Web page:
Dubai's insatiable thirst for world firsts and records appears unquenched, as the city sets its eyes on yet another landmark title. Already home to the world's tallest building and with plans in the pipeline for the first fully rotational skyscraper, developer Dubai Holdings has unveiled plans for what would be the world's first climate-controlled city, something they call "The Mall of the World." Although it may not be quite on the scale of Buckminster Fuller's plan to encapsulate Manhattan, Dubai is giving the late American architect a run for his money. The Mall of the World, if built, will be a staggering nine times larger than The Mall of America in Bloomington, MN. The 4.3-mile-long shopping mall would be encapsulated by a retractable dome that would be capable of offering an air-conditioned environment to the inhabitant shoppers who want to escape the city's searing desert heat. According to the developer, the space will be have almost 300 buildings with an annual capacity of up to 180 million visitors. By comparison, The Mall of America, built in 1992, offers a 5.4 million square feet of  floor space (plus an additional 2.5 million in a separate plaza). Due to be complete by 2020, Dubai Holding COO Morgan Parker has said that the dome "will be critical to the Emirate's economic growth."  Already more than 100 engineers and architects are working on plans that will see the area occupy around 48 million square feet of space when complete. Also included in the scheme will be a vast network of 33 roads as well as walkways, cycle paths, bus routes, and Venetian-style waterways. Aside from copious amounts of shops and restaurants, the dome will also offer:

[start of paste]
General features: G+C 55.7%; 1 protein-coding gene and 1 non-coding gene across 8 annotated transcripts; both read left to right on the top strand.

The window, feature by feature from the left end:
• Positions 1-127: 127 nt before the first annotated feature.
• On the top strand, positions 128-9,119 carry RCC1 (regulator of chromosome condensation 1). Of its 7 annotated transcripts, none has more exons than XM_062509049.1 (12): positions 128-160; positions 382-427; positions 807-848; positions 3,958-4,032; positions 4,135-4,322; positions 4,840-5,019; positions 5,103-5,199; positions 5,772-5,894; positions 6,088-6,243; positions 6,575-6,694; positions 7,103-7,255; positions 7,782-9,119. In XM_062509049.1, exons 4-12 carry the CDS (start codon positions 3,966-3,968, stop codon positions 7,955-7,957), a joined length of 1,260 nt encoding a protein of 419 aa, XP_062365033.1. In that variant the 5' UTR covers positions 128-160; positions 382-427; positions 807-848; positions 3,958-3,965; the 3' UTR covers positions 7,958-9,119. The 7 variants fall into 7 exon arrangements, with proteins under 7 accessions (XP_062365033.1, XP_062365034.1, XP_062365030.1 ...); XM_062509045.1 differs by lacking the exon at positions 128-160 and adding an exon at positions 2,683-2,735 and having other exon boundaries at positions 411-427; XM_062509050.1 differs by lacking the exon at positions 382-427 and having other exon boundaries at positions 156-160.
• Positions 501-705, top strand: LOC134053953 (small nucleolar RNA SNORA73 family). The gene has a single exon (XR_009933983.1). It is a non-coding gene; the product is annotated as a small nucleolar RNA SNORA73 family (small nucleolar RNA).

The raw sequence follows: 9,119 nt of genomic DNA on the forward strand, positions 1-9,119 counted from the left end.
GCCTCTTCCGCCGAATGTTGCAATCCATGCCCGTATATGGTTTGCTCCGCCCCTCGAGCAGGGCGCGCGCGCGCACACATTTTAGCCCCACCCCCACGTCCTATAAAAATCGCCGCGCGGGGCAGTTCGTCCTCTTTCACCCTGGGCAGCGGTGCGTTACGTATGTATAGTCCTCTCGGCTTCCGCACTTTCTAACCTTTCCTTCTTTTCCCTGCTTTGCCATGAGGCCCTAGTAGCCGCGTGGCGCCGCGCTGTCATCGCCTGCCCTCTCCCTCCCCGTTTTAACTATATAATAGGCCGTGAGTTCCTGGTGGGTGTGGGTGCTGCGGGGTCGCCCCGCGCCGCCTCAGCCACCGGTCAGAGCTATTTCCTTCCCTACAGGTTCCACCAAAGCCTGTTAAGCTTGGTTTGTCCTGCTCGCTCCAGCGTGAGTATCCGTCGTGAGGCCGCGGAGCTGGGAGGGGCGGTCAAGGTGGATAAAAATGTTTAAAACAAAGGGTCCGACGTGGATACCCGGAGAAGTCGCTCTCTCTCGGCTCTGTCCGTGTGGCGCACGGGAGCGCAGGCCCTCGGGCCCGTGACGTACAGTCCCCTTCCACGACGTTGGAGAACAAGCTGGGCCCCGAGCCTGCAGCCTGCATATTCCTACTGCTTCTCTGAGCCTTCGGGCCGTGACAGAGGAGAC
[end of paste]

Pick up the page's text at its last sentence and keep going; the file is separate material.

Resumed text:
• The largest indoor family theme park in the world
  • Wellness district catering to medical tourists in a 3-million-square-foot area
  • Cultural district comprising theatres built around New York’s Broadway, The Celebration Walk, similar to the Ramblas Street in Barcelona and shopping streets based on London’s Oxford Street